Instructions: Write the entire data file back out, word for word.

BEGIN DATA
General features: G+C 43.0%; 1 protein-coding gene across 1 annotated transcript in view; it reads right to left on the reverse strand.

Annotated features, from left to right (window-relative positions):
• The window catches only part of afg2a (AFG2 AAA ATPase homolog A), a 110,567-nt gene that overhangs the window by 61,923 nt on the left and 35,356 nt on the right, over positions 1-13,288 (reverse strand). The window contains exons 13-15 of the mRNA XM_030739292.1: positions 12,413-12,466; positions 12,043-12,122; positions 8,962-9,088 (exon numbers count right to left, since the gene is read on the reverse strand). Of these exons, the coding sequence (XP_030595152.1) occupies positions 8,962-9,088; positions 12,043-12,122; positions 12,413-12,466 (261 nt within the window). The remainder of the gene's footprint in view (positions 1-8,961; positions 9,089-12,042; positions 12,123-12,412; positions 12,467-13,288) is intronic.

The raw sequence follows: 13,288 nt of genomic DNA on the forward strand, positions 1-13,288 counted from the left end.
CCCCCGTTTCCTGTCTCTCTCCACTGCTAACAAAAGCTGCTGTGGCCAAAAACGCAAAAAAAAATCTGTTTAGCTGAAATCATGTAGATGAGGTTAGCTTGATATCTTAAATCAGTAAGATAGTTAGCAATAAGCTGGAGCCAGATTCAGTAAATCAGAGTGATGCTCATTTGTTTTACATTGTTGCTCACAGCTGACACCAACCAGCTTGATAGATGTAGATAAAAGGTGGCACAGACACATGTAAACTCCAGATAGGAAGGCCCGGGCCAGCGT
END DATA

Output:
General features: G+C 43.0%; 1 protein-coding gene across 1 annotated transcript in view; it reads right to left on the reverse strand.

Annotated features, from left to right (window-relative positions):
• The window catches only part of afg2a (AFG2 AAA ATPase homolog A), a 110,567-nt gene that overhangs the window by 61,923 nt on the left and 35,356 nt on the right, over positions 1-13,288 (reverse strand). The window contains exons 13-15 of the mRNA XM_030739292.1: positions 12,413-12,466; positions 12,043-12,122; positions 8,962-9,088 (exon numbers count right to left, since the gene is read on the reverse strand). Of these exons, the coding sequence (XP_030595152.1) occupies positions 8,962-9,088; positions 12,043-12,122; positions 12,413-12,466 (261 nt within the window). The remainder of the gene's footprint in view (positions 1-8,961; positions 9,089-12,042; positions 12,123-12,412; positions 12,467-13,288) is intronic.

The raw sequence follows: 13,288 nt of genomic DNA on the forward strand, positions 1-13,288 counted from the left end.
CCCCCGTTTCCTGTCTCTCTCCACTGCTAACAAAAGCTGCTGTGGCCAAAAACGCAAAAAAAAATCTGTTTAGCTGAAATCATGTAGATGAGGTTAGCTTGATATCTTAAATCAGTAAGATAGTTAGCAATAAGCTGGAGCCAGATTCAGTAAATCAGAGTGATGCTCATTTGTTTTACATTGTTGCTCACAGCTGACACCAACCAGCTTGATAGATGTAGATAAAAGGTGGCACAGACACATGTAAACTCCAGATAGGAAGGCCCGGGCCAGCGT